ADHD and the Nature of Self-control
Guilford Press, 1. aug. 1997 - 410 sider
This far-reaching work from renowned scientist-practitioner Russell A. Barkley provides a radical shift of perspective on ADHD, arguing that the disorder is fundamentally a developmental problem of self-control, and that a deficit in attention is a secondary, and not universal, characteristic. The volume synthesizes neuropsychological research and theory on the executive functions, illuminating how normally functioning individuals are able to bring behavior under the control of time and orient their actions toward the future. Meticulously applying this model to an examination of the cognitive and social impairments manifested by ADHD, Barkley offers compelling new directions for thinking about and treating this disorder. A significant contribution to the literature on both the neuropsychological processes of self-control and the nature of ADHD, this volume has significant implications for research and clinical practice. Its theoretical innovation and depth make it a valuable text for advanced courses in child psychopathology, abnormal child psychology, and clinical neuropsychology.
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Biological Etiologies Associated with ADHD
Implications for Theory Construction
Events That Initiate Inhibition and SelfControl
Behavioral Inhibition and ADHD
Why Is a New Theory of ADHD Needed
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ability activity ADHD children ADHD-C Adolescent adults attention deficit disorder attention-deficit hyperactivity disorder Barkley behavioral inhibition Berk Biederman brain Bronowski capacity Chapter Child Psychology children with ADHD clinical cognitive control children covert delay developmental developmental psychology diagnostic dimension distraction Douglas DSM-IV DuPaul Edelbrock emotional evidence executive functions external factors findings fluency forms frontal lobe Fuster future genetic goal-directed behavior Goldman-Rakic Grodzinsky hybrid model hyperactive children hyperactive—impulsive hyperactivity disorder impairment impulsive inattention individual inhibitory interference control involved less measures mental model of ADHD motivation motor control neuroimaging neuropsychological nonverbal working memory normal children outcomes performance persistence predicted prefrontal cortex prefrontal lobes prepotent responses private speech problems Psychiatry reconstitution reflect response inhibition rule-governed behavior rules sample Schachar self-control self-directed self-regulation self-speech sequences social stimulant medication studies subtype suggests sustained attention symptoms task temporal tion twin studies verbal working memory WCST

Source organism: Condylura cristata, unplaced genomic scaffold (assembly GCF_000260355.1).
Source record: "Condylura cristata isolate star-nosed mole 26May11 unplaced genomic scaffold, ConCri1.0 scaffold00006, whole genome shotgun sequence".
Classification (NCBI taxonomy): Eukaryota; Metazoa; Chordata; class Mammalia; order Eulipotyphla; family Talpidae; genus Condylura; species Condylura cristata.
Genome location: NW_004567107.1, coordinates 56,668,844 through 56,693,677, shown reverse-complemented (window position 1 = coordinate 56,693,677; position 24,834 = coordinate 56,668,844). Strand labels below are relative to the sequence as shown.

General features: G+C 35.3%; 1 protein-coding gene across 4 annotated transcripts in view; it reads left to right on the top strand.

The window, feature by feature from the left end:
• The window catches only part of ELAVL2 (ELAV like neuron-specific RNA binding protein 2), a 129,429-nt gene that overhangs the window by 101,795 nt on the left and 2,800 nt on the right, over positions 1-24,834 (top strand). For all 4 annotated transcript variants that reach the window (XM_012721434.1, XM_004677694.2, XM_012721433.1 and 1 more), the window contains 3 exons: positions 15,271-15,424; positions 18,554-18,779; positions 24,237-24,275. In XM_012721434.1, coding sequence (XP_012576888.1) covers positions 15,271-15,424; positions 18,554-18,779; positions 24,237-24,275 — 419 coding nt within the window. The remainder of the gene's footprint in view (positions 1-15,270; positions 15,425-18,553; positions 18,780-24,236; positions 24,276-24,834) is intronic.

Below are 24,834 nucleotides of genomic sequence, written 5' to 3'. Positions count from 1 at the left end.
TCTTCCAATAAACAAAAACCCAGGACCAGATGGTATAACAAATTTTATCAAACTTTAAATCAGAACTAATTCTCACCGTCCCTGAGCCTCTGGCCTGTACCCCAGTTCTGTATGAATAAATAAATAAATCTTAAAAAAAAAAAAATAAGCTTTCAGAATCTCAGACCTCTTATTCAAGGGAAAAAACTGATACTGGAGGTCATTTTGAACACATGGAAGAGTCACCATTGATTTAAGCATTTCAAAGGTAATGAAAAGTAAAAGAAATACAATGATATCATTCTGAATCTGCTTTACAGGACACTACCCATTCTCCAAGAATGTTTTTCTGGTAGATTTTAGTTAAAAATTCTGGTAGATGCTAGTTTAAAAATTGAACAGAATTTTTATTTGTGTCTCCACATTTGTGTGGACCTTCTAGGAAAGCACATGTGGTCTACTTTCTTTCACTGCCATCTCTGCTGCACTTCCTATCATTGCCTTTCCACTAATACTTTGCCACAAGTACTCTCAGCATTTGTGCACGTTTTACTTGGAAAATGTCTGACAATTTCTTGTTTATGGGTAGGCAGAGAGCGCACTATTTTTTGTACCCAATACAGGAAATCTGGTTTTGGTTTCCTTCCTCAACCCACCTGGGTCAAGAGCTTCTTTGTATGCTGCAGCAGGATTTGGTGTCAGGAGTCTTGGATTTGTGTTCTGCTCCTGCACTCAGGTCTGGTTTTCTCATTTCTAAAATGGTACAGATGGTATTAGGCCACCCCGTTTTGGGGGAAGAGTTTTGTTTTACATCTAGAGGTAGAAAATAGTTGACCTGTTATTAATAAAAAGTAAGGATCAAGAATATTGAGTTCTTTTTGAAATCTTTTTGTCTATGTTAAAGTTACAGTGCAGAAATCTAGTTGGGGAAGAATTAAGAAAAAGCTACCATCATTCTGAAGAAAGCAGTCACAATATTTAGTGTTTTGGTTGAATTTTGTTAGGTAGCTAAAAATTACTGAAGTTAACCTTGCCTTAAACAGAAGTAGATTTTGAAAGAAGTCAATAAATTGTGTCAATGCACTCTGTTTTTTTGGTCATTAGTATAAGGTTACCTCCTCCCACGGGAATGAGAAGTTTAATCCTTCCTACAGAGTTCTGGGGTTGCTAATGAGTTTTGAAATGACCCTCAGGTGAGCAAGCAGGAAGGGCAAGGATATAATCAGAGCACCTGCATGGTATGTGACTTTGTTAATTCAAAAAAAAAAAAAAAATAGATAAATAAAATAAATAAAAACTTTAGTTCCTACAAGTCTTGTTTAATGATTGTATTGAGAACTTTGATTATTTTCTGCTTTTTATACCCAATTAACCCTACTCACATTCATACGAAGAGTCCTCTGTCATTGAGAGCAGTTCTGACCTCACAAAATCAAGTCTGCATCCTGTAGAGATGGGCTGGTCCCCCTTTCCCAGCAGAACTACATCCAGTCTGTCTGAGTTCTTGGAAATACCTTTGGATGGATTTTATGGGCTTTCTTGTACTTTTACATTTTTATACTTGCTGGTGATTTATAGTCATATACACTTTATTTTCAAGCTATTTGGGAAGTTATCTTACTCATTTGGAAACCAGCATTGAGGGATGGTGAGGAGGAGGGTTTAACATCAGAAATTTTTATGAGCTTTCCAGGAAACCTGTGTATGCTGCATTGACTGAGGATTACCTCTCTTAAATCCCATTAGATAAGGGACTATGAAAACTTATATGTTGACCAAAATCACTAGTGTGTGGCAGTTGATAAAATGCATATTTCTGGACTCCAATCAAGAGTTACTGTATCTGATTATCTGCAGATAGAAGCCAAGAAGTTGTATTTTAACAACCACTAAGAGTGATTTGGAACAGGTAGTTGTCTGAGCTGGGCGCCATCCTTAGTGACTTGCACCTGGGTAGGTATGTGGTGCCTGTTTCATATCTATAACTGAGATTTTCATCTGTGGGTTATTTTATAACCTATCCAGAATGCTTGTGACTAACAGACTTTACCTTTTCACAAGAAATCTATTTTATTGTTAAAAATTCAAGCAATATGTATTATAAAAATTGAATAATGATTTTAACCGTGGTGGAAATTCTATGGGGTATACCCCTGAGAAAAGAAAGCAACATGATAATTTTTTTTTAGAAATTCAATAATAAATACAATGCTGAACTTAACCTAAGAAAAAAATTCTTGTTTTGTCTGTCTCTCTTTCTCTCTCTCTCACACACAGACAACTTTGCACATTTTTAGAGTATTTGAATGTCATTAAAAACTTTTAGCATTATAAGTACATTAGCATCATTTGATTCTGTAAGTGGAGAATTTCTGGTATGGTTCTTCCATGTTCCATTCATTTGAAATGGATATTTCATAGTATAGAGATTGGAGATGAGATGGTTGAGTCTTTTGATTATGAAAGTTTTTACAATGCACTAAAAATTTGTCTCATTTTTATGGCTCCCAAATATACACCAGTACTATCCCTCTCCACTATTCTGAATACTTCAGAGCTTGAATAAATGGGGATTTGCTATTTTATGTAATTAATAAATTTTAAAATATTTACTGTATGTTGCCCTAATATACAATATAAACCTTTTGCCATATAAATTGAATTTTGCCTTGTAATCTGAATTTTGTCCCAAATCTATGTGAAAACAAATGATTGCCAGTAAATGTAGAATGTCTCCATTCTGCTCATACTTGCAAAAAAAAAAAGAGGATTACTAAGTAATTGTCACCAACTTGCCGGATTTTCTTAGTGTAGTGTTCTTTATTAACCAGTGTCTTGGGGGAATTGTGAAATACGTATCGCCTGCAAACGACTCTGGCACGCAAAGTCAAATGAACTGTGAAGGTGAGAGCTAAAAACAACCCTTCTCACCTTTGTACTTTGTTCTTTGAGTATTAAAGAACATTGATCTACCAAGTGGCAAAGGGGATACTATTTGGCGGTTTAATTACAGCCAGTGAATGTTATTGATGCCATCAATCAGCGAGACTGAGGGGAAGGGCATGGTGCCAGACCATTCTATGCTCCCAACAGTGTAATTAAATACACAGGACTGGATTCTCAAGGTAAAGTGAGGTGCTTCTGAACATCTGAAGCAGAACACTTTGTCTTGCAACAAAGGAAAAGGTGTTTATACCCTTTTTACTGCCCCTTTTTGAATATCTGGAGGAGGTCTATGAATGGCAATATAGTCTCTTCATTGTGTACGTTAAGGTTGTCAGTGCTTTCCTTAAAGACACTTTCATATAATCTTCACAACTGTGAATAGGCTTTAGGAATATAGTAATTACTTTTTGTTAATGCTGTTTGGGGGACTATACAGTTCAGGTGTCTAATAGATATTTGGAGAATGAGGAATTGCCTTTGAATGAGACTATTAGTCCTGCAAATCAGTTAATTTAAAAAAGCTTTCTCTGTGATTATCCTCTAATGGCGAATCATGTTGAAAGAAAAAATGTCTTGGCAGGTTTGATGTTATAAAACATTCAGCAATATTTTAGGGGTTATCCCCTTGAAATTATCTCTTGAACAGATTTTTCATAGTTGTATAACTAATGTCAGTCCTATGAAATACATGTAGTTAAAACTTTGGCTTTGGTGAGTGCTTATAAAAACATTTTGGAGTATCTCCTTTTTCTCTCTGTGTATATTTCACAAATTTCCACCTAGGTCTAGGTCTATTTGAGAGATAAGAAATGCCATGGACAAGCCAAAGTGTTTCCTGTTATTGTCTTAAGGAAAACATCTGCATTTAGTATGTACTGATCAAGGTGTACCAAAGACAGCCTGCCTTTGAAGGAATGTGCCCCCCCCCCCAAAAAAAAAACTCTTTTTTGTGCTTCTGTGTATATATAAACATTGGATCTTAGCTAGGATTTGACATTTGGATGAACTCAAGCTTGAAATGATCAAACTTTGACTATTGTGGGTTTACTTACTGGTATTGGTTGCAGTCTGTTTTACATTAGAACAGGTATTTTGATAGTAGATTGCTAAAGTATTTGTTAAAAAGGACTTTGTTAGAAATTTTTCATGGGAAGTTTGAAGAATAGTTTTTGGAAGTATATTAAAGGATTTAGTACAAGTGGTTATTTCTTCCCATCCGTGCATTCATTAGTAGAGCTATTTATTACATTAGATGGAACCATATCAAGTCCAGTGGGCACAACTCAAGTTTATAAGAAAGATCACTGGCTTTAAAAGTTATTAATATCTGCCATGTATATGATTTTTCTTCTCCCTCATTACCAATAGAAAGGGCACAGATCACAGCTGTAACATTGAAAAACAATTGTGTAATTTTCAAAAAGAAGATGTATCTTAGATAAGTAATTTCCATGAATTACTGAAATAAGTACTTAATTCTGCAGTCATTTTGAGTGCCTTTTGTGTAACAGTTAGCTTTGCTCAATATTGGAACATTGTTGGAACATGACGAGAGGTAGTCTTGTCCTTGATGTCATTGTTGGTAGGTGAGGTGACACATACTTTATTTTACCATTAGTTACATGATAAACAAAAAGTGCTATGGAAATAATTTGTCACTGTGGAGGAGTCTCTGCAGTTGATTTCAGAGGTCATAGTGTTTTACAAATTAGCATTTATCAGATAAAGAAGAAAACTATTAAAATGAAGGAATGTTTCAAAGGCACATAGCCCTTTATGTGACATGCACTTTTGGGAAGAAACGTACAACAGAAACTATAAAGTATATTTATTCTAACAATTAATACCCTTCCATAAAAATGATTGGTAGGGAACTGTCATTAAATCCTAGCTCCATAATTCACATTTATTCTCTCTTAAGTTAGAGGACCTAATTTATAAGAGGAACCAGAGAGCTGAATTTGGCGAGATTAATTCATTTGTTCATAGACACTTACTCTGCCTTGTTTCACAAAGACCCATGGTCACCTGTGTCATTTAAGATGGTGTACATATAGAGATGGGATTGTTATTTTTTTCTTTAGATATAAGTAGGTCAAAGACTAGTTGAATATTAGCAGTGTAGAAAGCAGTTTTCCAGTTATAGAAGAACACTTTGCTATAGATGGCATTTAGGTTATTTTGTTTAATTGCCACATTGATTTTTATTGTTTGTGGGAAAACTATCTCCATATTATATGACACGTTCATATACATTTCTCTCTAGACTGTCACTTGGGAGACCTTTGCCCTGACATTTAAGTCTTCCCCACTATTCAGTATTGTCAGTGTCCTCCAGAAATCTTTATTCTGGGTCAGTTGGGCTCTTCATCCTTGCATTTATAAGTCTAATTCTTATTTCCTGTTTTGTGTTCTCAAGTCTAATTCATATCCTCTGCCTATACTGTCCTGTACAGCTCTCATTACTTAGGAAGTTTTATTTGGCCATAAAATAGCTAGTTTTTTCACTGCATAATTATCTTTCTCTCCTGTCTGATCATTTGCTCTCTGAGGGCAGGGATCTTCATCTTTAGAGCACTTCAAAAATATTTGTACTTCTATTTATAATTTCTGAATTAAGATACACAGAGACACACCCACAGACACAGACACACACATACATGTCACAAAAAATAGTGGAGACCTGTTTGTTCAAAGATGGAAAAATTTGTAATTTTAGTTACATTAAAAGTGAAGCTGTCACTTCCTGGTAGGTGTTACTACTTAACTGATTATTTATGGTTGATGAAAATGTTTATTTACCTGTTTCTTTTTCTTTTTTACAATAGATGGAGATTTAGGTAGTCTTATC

Side 388 - Scientific Meeting of the International Society for Research in Child and Adolescent Psychopathology, Barcelona, Spain.
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